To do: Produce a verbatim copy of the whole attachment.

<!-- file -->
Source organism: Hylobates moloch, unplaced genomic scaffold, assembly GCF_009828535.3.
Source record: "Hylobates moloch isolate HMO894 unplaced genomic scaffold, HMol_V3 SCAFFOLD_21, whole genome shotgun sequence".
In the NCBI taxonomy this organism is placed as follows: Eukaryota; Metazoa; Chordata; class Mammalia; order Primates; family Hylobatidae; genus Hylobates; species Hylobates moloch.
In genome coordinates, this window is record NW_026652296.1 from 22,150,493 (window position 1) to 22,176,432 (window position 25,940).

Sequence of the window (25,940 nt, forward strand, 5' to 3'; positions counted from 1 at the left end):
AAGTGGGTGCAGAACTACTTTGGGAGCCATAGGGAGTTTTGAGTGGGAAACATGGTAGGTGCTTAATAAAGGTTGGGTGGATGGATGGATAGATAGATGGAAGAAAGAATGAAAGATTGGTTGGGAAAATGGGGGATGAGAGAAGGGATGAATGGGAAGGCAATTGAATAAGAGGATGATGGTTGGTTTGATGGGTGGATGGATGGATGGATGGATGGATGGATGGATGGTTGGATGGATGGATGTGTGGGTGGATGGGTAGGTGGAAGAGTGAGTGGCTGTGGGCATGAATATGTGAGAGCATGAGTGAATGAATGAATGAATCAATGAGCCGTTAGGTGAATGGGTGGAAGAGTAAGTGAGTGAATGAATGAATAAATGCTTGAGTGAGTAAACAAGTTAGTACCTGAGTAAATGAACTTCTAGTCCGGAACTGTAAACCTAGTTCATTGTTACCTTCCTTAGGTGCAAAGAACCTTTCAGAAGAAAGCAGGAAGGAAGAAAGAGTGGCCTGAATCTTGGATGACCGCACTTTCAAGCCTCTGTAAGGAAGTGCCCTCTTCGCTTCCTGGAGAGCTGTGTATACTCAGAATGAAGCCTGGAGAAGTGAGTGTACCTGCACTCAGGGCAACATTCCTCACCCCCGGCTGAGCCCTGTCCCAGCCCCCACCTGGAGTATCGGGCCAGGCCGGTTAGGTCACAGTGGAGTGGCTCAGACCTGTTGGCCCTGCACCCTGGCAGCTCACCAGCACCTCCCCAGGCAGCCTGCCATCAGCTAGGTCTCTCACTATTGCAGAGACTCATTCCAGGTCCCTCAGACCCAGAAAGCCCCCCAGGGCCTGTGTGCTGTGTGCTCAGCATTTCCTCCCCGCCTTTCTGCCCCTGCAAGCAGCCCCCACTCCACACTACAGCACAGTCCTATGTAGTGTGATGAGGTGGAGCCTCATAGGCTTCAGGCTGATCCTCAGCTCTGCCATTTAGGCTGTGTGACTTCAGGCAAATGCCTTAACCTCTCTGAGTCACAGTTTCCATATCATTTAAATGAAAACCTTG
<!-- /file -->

Source organism: Hylobates moloch, unplaced genomic scaffold, assembly GCF_009828535.3.
Source record: "Hylobates moloch isolate HMO894 unplaced genomic scaffold, HMol_V3 SCAFFOLD_21, whole genome shotgun sequence".
In the NCBI taxonomy this organism is placed as follows: Eukaryota; Metazoa; Chordata; class Mammalia; order Primates; family Hylobatidae; genus Hylobates; species Hylobates moloch.
In genome coordinates, this window is record NW_026652296.1 from 22,150,493 (window position 1) to 22,176,432 (window position 25,940).

Sequence of the window (25,940 nt, forward strand, 5' to 3'; positions counted from 1 at the left end):
AAGTGGGTGCAGAACTACTTTGGGAGCCATAGGGAGTTTTGAGTGGGAAACATGGTAGGTGCTTAATAAAGGTTGGGTGGATGGATGGATAGATAGATGGAAGAAAGAATGAAAGATTGGTTGGGAAAATGGGGGATGAGAGAAGGGATGAATGGGAAGGCAATTGAATAAGAGGATGATGGTTGGTTTGATGGGTGGATGGATGGATGGATGGATGGATGGATGGATGGTTGGATGGATGGATGTGTGGGTGGATGGGTAGGTGGAAGAGTGAGTGGCTGTGGGCATGAATATGTGAGAGCATGAGTGAATGAATGAATGAATCAATGAGCCGTTAGGTGAATGGGTGGAAGAGTAAGTGAGTGAATGAATGAATAAATGCTTGAGTGAGTAAACAAGTTAGTACCTGAGTAAATGAACTTCTAGTCCGGAACTGTAAACCTAGTTCATTGTTACCTTCCTTAGGTGCAAAGAACCTTTCAGAAGAAAGCAGGAAGGAAGAAAGAGTGGCCTGAATCTTGGATGACCGCACTTTCAAGCCTCTGTAAGGAAGTGCCCTCTTCGCTTCCTGGAGAGCTGTGTATACTCAGAATGAAGCCTGGAGAAGTGAGTGTACCTGCACTCAGGGCAACATTCCTCACCCCCGGCTGAGCCCTGTCCCAGCCCCCACCTGGAGTATCGGGCCAGGCCGGTTAGGTCACAGTGGAGTGGCTCAGACCTGTTGGCCCTGCACCCTGGCAGCTCACCAGCACCTCCCCAGGCAGCCTGCCATCAGCTAGGTCTCTCACTATTGCAGAGACTCATTCCAGGTCCCTCAGACCCAGAAAGCCCCCCAGGGCCTGTGTGCTGTGTGCTCAGCATTTCCTCCCCGCCTTTCTGCCCCTGCAAGCAGCCCCCACTCCACACTACAGCACAGTCCTATGTAGTGTGATGAGGTGGAGCCTCATAGGCTTCAGGCTGATCCTCAGCTCTGCCATTTAGGCTGTGTGACTTCAGGCAAATGCCTTAACCTCTCTGAGTCACAGTTTCCATATCATTTAAATGAAAACCTTG